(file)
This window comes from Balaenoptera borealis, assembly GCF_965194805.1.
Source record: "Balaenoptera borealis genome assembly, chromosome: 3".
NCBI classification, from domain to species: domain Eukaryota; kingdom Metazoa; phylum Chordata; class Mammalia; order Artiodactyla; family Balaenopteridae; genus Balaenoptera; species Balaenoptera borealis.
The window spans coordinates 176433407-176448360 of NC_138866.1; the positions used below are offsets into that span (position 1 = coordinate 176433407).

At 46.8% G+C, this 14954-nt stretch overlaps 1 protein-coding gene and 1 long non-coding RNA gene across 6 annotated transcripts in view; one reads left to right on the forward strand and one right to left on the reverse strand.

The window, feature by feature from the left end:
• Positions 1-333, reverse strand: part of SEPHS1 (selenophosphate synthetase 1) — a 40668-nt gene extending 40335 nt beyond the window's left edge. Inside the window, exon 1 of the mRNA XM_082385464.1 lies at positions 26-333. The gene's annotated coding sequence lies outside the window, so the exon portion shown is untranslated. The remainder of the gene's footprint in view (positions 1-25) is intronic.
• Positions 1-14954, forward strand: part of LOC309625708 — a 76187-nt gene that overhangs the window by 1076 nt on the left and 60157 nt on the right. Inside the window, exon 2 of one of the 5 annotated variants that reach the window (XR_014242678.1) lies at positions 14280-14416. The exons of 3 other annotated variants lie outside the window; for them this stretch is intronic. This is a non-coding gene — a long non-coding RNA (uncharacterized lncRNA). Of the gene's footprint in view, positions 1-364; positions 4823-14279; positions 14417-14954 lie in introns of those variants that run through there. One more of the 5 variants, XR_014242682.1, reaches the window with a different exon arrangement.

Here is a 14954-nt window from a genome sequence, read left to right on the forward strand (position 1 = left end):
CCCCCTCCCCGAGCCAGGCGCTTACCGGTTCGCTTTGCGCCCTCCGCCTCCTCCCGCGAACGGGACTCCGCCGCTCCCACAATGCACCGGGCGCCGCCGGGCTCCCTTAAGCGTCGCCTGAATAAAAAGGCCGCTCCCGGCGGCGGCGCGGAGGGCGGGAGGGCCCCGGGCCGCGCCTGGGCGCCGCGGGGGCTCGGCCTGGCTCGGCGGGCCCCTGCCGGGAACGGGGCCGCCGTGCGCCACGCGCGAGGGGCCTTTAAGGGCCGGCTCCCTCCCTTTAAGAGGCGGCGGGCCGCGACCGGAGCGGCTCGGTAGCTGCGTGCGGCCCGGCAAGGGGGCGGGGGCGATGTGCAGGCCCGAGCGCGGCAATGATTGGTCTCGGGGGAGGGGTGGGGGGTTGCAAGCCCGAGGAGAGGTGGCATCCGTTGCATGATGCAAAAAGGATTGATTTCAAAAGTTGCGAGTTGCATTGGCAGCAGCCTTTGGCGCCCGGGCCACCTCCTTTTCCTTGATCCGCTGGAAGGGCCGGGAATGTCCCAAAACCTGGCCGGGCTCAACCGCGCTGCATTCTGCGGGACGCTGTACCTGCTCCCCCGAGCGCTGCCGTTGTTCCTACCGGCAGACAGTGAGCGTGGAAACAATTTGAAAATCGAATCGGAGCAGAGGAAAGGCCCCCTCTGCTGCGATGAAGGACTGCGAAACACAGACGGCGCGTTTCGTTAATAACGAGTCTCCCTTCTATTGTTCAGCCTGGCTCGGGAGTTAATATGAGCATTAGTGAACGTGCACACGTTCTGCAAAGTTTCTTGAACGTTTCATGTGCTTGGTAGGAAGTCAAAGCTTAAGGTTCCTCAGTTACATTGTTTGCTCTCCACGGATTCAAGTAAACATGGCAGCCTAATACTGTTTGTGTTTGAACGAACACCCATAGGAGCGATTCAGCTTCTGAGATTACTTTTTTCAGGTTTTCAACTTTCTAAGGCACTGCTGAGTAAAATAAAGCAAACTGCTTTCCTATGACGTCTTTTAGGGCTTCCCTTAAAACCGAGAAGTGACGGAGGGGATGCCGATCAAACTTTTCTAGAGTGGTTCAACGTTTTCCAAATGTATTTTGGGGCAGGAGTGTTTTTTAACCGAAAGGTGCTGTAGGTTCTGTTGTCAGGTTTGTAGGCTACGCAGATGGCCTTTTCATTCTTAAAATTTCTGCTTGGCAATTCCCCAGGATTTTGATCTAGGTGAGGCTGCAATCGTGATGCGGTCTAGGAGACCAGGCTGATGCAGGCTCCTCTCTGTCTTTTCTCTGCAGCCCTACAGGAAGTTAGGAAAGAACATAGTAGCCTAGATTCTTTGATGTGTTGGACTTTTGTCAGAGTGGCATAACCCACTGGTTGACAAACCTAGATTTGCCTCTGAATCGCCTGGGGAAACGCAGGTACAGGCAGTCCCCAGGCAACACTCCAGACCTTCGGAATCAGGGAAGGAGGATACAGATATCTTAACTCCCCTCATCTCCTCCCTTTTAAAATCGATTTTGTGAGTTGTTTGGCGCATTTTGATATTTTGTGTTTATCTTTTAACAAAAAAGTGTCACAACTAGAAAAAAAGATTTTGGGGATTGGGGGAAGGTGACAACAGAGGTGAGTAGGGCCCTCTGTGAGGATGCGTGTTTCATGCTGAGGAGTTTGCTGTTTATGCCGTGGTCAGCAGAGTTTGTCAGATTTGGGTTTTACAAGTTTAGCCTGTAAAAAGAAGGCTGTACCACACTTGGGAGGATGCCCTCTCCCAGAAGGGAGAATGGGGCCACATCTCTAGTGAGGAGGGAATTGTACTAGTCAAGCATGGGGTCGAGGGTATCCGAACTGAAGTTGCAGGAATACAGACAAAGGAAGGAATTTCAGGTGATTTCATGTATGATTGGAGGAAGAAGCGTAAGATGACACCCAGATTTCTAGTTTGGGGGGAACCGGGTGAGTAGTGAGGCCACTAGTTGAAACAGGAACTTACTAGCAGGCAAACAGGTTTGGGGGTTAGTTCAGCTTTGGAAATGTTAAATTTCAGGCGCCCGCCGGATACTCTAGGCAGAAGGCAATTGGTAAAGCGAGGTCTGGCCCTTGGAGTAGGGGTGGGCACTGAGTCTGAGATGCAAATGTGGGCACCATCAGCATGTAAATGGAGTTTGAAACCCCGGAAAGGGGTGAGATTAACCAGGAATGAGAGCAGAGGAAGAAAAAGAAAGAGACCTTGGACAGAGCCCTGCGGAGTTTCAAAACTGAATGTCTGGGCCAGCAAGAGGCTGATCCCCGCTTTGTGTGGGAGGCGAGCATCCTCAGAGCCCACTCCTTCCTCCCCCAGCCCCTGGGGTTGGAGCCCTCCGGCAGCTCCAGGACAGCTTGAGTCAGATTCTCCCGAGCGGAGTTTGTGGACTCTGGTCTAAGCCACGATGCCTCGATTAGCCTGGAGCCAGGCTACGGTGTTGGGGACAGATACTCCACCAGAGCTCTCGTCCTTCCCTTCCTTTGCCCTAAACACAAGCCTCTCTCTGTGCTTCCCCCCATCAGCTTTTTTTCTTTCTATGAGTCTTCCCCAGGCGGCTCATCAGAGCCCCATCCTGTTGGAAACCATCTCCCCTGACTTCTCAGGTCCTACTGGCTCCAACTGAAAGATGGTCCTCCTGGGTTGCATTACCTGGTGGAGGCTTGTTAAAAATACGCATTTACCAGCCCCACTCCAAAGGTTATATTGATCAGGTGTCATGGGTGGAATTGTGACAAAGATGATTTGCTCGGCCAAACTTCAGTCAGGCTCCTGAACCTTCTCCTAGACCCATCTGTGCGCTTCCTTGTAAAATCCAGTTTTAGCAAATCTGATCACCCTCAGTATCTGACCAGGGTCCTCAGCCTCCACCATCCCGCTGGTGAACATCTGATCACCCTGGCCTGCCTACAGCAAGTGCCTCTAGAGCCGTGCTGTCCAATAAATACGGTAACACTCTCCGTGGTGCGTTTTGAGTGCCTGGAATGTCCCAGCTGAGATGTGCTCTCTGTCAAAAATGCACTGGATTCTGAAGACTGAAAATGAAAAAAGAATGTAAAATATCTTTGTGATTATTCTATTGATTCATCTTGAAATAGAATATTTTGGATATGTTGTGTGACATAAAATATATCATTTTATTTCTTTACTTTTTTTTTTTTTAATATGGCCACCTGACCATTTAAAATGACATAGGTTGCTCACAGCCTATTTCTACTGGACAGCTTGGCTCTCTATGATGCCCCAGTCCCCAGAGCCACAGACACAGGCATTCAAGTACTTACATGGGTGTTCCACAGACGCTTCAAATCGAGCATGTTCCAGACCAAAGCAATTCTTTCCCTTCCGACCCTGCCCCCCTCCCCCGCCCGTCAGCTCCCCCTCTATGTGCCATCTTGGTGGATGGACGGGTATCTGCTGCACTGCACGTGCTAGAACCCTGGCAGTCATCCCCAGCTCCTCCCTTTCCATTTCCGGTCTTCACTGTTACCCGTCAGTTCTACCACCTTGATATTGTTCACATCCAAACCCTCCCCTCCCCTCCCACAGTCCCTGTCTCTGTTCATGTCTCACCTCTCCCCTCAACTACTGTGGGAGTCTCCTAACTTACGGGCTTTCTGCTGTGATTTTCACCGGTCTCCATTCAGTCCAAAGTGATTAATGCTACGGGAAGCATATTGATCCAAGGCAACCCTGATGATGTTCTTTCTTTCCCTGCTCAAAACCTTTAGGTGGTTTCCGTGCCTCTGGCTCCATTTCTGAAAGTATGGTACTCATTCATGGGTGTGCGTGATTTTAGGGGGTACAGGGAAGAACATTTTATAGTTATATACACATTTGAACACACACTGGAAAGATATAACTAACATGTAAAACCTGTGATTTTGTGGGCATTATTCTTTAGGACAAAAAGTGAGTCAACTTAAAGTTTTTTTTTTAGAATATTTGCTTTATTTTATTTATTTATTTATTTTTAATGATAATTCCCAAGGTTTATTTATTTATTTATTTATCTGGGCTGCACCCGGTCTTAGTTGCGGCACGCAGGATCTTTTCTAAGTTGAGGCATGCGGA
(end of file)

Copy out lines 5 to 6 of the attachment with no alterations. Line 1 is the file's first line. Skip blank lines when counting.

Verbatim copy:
At 46.8% G+C, this 14954-nt stretch overlaps 1 protein-coding gene and 1 long non-coding RNA gene across 6 annotated transcripts in view; one reads left to right on the forward strand and one right to left on the reverse strand.

The window, feature by feature from the left end: